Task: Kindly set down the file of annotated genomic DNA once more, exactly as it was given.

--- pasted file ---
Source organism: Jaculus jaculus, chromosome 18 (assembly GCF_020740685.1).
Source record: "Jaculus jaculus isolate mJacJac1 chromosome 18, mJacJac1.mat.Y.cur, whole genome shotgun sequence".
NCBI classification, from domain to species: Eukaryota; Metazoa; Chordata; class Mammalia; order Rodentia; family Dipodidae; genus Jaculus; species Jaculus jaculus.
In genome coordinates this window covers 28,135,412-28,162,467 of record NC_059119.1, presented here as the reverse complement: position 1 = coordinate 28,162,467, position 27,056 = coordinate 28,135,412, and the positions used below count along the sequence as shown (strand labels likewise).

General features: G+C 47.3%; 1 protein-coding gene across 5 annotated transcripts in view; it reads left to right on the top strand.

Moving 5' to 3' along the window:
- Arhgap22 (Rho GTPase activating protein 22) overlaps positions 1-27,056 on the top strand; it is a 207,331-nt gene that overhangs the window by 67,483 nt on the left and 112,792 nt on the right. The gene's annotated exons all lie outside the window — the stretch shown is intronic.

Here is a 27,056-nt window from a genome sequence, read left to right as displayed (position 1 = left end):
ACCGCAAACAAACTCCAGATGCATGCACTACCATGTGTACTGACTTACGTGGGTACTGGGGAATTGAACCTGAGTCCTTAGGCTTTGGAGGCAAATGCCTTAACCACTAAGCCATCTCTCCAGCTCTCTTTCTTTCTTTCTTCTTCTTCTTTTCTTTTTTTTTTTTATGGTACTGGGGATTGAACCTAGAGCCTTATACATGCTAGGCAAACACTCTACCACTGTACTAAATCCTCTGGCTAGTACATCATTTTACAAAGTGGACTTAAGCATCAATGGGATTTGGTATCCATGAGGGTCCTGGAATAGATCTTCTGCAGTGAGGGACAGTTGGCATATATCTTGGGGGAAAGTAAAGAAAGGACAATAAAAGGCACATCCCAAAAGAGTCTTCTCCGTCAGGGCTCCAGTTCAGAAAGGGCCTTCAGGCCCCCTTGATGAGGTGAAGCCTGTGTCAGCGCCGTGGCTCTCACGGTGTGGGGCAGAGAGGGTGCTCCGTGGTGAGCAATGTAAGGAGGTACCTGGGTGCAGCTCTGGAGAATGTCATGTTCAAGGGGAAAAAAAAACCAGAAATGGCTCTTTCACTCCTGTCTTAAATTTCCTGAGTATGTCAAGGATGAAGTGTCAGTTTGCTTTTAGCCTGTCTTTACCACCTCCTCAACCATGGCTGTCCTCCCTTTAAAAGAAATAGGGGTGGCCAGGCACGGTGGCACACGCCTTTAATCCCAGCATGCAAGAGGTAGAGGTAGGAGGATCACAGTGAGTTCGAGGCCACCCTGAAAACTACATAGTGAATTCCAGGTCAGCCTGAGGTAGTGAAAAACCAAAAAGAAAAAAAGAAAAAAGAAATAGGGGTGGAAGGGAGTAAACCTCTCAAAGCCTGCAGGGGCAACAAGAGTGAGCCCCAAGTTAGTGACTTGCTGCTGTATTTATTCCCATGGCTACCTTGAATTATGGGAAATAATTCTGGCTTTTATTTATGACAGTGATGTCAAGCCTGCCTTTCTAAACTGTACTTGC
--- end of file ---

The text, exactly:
Source organism: Jaculus jaculus, chromosome 18 (assembly GCF_020740685.1).
Source record: "Jaculus jaculus isolate mJacJac1 chromosome 18, mJacJac1.mat.Y.cur, whole genome shotgun sequence".
NCBI classification, from domain to species: Eukaryota; Metazoa; Chordata; class Mammalia; order Rodentia; family Dipodidae; genus Jaculus; species Jaculus jaculus.
In genome coordinates this window covers 28,135,412-28,162,467 of record NC_059119.1, presented here as the reverse complement: position 1 = coordinate 28,162,467, position 27,056 = coordinate 28,135,412, and the positions used below count along the sequence as shown (strand labels likewise).

General features: G+C 47.3%; 1 protein-coding gene across 5 annotated transcripts in view; it reads left to right on the top strand.

Moving 5' to 3' along the window:
- Arhgap22 (Rho GTPase activating protein 22) overlaps positions 1-27,056 on the top strand; it is a 207,331-nt gene that overhangs the window by 67,483 nt on the left and 112,792 nt on the right. The gene's annotated exons all lie outside the window — the stretch shown is intronic.

Here is a 27,056-nt window from a genome sequence, read left to right as displayed (position 1 = left end):
ACCGCAAACAAACTCCAGATGCATGCACTACCATGTGTACTGACTTACGTGGGTACTGGGGAATTGAACCTGAGTCCTTAGGCTTTGGAGGCAAATGCCTTAACCACTAAGCCATCTCTCCAGCTCTCTTTCTTTCTTTCTTCTTCTTCTTTTCTTTTTTTTTTTTATGGTACTGGGGATTGAACCTAGAGCCTTATACATGCTAGGCAAACACTCTACCACTGTACTAAATCCTCTGGCTAGTACATCATTTTACAAAGTGGACTTAAGCATCAATGGGATTTGGTATCCATGAGGGTCCTGGAATAGATCTTCTGCAGTGAGGGACAGTTGGCATATATCTTGGGGGAAAGTAAAGAAAGGACAATAAAAGGCACATCCCAAAAGAGTCTTCTCCGTCAGGGCTCCAGTTCAGAAAGGGCCTTCAGGCCCCCTTGATGAGGTGAAGCCTGTGTCAGCGCCGTGGCTCTCACGGTGTGGGGCAGAGAGGGTGCTCCGTGGTGAGCAATGTAAGGAGGTACCTGGGTGCAGCTCTGGAGAATGTCATGTTCAAGGGGAAAAAAAAACCAGAAATGGCTCTTTCACTCCTGTCTTAAATTTCCTGAGTATGTCAAGGATGAAGTGTCAGTTTGCTTTTAGCCTGTCTTTACCACCTCCTCAACCATGGCTGTCCTCCCTTTAAAAGAAATAGGGGTGGCCAGGCACGGTGGCACACGCCTTTAATCCCAGCATGCAAGAGGTAGAGGTAGGAGGATCACAGTGAGTTCGAGGCCACCCTGAAAACTACATAGTGAATTCCAGGTCAGCCTGAGGTAGTGAAAAACCAAAAAGAAAAAAAGAAAAAAGAAATAGGGGTGGAAGGGAGTAAACCTCTCAAAGCCTGCAGGGGCAACAAGAGTGAGCCCCAAGTTAGTGACTTGCTGCTGTATTTATTCCCATGGCTACCTTGAATTATGGGAAATAATTCTGGCTTTTATTTATGACAGTGATGTCAAGCCTGCCTTTCTAAACTGTACTTGC